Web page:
Efforts to explain well-being have a long history, but there has been an explosion of interest and activity in recent years. Easterlin (2003) identified 2 main strands of prevailing theory in psychology and economics. The dominant theory in psychology has been the “set-point theory” (for a good recent review, see Lucas et al. 2003). This theory hypothesizes that each individual has a happiness set point determined by genetics and personality to which one returns after relatively brief deviations caused by life events or circumstances. This theory implies that the level of subjective well-being should not be affected at all by factors such as income, health, education, environmental amenities, and so on; it should be purely a function of the genetic makeup of the population. Under this theory, we can do nothing about our “permanent” level of happiness.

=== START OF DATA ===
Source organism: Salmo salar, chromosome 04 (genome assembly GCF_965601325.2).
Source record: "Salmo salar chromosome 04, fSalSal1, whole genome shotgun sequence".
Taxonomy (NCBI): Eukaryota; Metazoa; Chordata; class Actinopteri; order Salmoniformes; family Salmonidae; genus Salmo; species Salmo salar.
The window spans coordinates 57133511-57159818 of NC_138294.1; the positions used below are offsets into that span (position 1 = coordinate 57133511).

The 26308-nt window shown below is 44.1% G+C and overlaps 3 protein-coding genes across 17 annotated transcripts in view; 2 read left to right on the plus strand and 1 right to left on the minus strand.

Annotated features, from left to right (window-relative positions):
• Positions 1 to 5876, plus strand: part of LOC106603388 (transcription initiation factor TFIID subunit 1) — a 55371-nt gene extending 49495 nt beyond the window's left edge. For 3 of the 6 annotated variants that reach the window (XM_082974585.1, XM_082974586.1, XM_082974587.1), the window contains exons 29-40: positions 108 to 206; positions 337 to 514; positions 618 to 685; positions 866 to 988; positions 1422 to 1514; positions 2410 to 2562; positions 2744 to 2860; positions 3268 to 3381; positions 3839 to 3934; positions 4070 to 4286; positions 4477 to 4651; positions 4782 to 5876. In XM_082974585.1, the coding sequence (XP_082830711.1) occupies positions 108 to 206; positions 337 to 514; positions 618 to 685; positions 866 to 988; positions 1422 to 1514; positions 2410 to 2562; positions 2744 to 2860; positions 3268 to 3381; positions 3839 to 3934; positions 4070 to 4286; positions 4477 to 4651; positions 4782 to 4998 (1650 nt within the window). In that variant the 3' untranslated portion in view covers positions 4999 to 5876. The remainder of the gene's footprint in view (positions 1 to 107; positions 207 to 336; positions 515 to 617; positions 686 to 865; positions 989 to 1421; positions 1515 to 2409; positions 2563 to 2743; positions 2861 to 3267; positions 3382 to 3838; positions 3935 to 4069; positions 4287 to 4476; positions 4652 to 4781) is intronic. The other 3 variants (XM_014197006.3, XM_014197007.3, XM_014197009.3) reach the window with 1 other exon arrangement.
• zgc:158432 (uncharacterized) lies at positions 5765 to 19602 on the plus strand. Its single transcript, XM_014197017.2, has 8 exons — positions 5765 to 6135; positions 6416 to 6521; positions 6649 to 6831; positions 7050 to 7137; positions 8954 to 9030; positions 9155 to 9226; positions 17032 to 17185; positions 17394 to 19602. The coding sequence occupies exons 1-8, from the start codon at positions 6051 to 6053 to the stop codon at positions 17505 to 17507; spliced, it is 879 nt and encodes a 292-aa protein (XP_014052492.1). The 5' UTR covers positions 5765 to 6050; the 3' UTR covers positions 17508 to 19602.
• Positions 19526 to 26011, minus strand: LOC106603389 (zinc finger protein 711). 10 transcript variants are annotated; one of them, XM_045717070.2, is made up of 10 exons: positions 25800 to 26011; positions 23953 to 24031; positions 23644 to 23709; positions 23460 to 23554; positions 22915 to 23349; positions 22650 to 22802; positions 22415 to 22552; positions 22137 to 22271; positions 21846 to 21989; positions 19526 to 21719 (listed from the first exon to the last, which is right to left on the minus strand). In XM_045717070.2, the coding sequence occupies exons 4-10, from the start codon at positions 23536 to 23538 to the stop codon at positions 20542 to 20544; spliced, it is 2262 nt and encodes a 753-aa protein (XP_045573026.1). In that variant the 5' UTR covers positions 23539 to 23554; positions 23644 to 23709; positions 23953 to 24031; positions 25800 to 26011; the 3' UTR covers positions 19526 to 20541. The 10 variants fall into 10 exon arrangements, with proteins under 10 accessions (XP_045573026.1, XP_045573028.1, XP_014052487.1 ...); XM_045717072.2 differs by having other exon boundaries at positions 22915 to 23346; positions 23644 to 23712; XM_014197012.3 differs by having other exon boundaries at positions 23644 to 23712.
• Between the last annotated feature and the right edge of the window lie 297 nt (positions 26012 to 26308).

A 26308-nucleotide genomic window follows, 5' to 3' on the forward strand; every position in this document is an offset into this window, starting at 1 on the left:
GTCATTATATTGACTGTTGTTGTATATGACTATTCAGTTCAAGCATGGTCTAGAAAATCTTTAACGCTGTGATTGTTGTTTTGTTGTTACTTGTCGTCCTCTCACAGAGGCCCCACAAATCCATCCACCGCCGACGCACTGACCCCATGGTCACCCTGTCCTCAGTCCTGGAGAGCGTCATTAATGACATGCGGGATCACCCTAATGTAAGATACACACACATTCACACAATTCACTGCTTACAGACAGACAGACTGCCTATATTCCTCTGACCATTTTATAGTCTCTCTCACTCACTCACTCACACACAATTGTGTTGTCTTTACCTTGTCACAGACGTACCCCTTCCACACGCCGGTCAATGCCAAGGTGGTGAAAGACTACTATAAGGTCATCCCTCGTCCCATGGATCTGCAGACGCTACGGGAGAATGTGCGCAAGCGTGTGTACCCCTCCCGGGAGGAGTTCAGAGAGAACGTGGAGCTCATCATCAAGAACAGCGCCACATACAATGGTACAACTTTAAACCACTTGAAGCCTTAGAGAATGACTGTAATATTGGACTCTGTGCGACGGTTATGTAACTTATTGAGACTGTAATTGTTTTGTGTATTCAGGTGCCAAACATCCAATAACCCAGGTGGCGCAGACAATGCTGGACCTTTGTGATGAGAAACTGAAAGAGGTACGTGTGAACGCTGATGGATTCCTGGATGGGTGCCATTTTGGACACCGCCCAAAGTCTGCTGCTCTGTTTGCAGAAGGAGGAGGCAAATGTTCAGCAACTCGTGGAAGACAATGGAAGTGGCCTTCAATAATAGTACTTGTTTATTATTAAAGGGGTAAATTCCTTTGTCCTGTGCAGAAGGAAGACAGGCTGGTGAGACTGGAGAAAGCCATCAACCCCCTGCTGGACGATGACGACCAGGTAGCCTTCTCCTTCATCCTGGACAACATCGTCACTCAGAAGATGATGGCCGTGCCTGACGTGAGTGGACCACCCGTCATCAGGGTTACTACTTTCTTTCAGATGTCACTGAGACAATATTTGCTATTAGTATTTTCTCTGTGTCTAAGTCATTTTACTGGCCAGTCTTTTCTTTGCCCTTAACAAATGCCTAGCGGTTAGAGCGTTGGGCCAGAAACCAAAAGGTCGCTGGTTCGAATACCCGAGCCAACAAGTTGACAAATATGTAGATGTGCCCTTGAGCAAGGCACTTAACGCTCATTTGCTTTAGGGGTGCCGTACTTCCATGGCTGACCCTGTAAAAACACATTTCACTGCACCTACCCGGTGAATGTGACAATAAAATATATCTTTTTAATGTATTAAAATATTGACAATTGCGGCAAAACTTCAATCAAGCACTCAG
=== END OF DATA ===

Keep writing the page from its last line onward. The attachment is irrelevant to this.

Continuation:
The dominant theory in economics has been that more is better (Samuelson, 1947; Varian, 1987). Easterlin (2003) argued that “neither the prevailing psychological nor economic theories are consistent with accumulating survey evidence on happiness.” He argued that because of hedonic adaptation (i.e., people's aspirations adapt to their changing circumstances) and social comparison (i.e., people judge their happiness relative to social peers rather than on an absolute scale), both the “set point” and “more is better” theories fail. Easterlin (2003) showed that subjective well-being tends to correlate well with health, level of education, and marital status, but not very well with income. He concluded that “people make decisions assuming that more income, comfort, and positional goods will make them happier, failing to recognize that hedonic adaptation and social comparison will come into play, raise their aspirations to about the same extent as their actual gains, and leave them feeling no happier than before. As a result, most individuals spend a disproportionate amount of their lives working to make money, and sacrifice family life and health, domains in which aspirations remain fairly constant as actual circumstances change, and where the attainment of one's goals has a more lasting impact on happiness. Hence, a reallocation of time in favor of family life and health would, on average, increase individual happiness.”